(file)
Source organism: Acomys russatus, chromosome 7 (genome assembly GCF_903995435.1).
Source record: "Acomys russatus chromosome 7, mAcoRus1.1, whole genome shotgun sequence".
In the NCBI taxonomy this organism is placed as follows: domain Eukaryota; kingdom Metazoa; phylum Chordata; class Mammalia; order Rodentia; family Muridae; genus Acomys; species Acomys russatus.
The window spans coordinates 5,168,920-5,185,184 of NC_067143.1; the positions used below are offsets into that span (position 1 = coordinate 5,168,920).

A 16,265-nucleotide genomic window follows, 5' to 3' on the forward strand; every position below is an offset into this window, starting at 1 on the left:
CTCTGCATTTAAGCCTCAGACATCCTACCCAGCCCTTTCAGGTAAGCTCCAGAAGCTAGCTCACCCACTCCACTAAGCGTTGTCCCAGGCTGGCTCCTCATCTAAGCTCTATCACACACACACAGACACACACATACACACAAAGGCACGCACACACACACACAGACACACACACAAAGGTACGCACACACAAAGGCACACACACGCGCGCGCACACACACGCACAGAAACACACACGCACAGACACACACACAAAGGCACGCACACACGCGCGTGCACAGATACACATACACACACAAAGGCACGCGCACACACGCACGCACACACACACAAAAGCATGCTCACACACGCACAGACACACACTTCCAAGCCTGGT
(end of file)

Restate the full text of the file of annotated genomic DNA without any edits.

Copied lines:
Source organism: Acomys russatus, chromosome 7 (genome assembly GCF_903995435.1).
Source record: "Acomys russatus chromosome 7, mAcoRus1.1, whole genome shotgun sequence".
In the NCBI taxonomy this organism is placed as follows: domain Eukaryota; kingdom Metazoa; phylum Chordata; class Mammalia; order Rodentia; family Muridae; genus Acomys; species Acomys russatus.
The window spans coordinates 5,168,920-5,185,184 of NC_067143.1; the positions used below are offsets into that span (position 1 = coordinate 5,168,920).

A 16,265-nucleotide genomic window follows, 5' to 3' on the forward strand; every position below is an offset into this window, starting at 1 on the left:
CTCTGCATTTAAGCCTCAGACATCCTACCCAGCCCTTTCAGGTAAGCTCCAGAAGCTAGCTCACCCACTCCACTAAGCGTTGTCCCAGGCTGGCTCCTCATCTAAGCTCTATCACACACACACAGACACACACATACACACAAAGGCACGCACACACACACACAGACACACACACAAAGGTACGCACACACAAAGGCACACACACGCGCGCGCACACACACGCACAGAAACACACACGCACAGACACACACACAAAGGCACGCACACACGCGCGTGCACAGATACACATACACACACAAAGGCACGCGCACACACGCACGCACACACACACAAAAGCATGCTCACACACGCACAGACACACACTTCCAAGCCTGGT